WRITER | SARAH SPOHN
Reduce, Reuse, Recycle. It’s a phrase we’ve all heard before, but just how efficient is your recycling? Here are some tips on ensuring the best practices for safely and properly recycling items. Granger Waste Services provides waste hauling, disposal, and recycling services to commercial, residential, and industrial customers in the greater Lansing area. Charles Hauser, Granger’s community relations coordinator, has presented programs on residential recycling tips for the past two years.
“Through social media, websites, guidelines, presentations, and other educational opportunities, we and many others are trying to help create a clean and robust recycling stream,” Hauser said.
Since each city or county might have different lists of permitted recyclable items, it’s important to check locally for what items are allowed or prohibited. Hauser spoke about Granger’s single-stream recycling, meaning that newspaper, cardboard, plastic, aluminum, and junk mail are all placed into a single cart for recycling. The material is sent to centers where it is sorted, and the sorted materials are sent to end-users to be manufactured into new products.
Hauser noted some common mistakes people make while recycling. It’s important to break the cardboard down so it is flat and not include greasy pizza boxes. “It makes it easier for the end-user, and it makes it easier for us to bale it,” he said.
Another common mistake made by consumers is putting recyclables into plastic bags. “A lot of people will do a great job recycling, but then they’ll put it in a trash bag, which can’t be recycled,” Hauser said. That trash bag is considered a tangler item and can destroy equipment used to sort materials. It also poses a safety risk for employees. “The workers don’t know what’s inside – it could be recyclables, it could be trash, it could be something that could hurt them,” he said. “We don’t want people ripping open those bags and dumping that stuff out since we don’t know what’s in it.”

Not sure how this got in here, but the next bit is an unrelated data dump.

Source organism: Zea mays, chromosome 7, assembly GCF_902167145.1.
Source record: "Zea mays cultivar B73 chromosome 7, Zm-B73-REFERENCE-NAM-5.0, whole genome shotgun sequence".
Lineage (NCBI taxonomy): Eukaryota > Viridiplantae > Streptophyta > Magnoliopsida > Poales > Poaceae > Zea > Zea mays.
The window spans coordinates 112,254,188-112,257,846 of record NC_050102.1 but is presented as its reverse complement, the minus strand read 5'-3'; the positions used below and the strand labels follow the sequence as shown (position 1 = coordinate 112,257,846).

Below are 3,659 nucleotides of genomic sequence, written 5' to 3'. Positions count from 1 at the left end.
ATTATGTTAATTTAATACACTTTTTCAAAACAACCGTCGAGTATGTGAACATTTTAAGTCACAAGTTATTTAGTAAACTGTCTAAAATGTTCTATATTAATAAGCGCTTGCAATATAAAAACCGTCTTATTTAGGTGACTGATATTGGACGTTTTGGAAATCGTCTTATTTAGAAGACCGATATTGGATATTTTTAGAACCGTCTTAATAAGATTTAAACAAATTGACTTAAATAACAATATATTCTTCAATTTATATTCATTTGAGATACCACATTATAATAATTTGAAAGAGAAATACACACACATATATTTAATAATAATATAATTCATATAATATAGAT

Plastic grocery bags are another item that should not go in your curbside recycling bin. Local grocery stores usually have agreements with a company that can recycle grocery bag material. While different cities and states have their own guidelines, at Granger, a commonly overlooked prohibited item is the freezer meal box. “Depending on the manufacturer, it can have a wax coating or a plastic coating within the cardboard,” Hauser said. “That prevents the cardboard from breaking down when you put it in the freezer and keeps the contents dry. Unfortunately, the wax and plastic don’t break down the way the cardboard does. It’s considered a contaminant that’s within the material, and that’s one of the reasons we don’t take it.”
The most common recycling mistake? Tossing cheesy, greasy pizza boxes in recycling bins. “This is one a lot of people don’t know about,” Hauser said. “It is contaminated. One of the biggest issues we have with recyclables in this state – even in the nation – is just how much trash or food is left in or on recyclables.” Clean portions like the tops of pizza boxes can be ripped off and thrown into the bin, but not the part that comes in contact with the food.
Other nonrecyclable items include straws, plastic silverware, and sandwich bags, although some facilities can recycle Styrofoam takeout cups and containers. Pool covers, yard equipment, large plastic toys, and carpet are also usually prohibited items for bins.
Granger recycles nearly 52 million pounds of recyclables through its facility every year, something Hauser said is very important to continue moving forward. “These products can actually be turned into new products,” he said. Cardboard is frequently turned into more cardboard, wavy layers placed between boxes, kitty litter, or another in-demand product. “Something that’s much needed at this point, due to the pandemic,” Hauser said, “is toilet paper, and recycled cardboard can become toilet paper.” Boxboard in cereal, snack, or toothpaste boxes is often made into new boxboard or puzzle pieces.
Plastic water bottles may become carpet, backpacks, sleeping bags, or even clothing. Milk jugs and laundry detergent bottles are transformed into playground equipment. Margarine tubs or yogurt containers can result in toothbrushes and razors. Newspapers and magazines become insulation, wrapping paper, takeout containers, and tray liners. The variety of uses for recycled materials is astounding.
Just remember to always:
- Break down cardboard so that it is flat
- Rinse/wash cans, bottles, and containers
- Remove stickers, strings, and plastic viewing windows from paper envelopes
- Do not place recyclables inside a plastic bag
If you’re ever in doubt about an item, contact your garbage company or recycling center for clarification.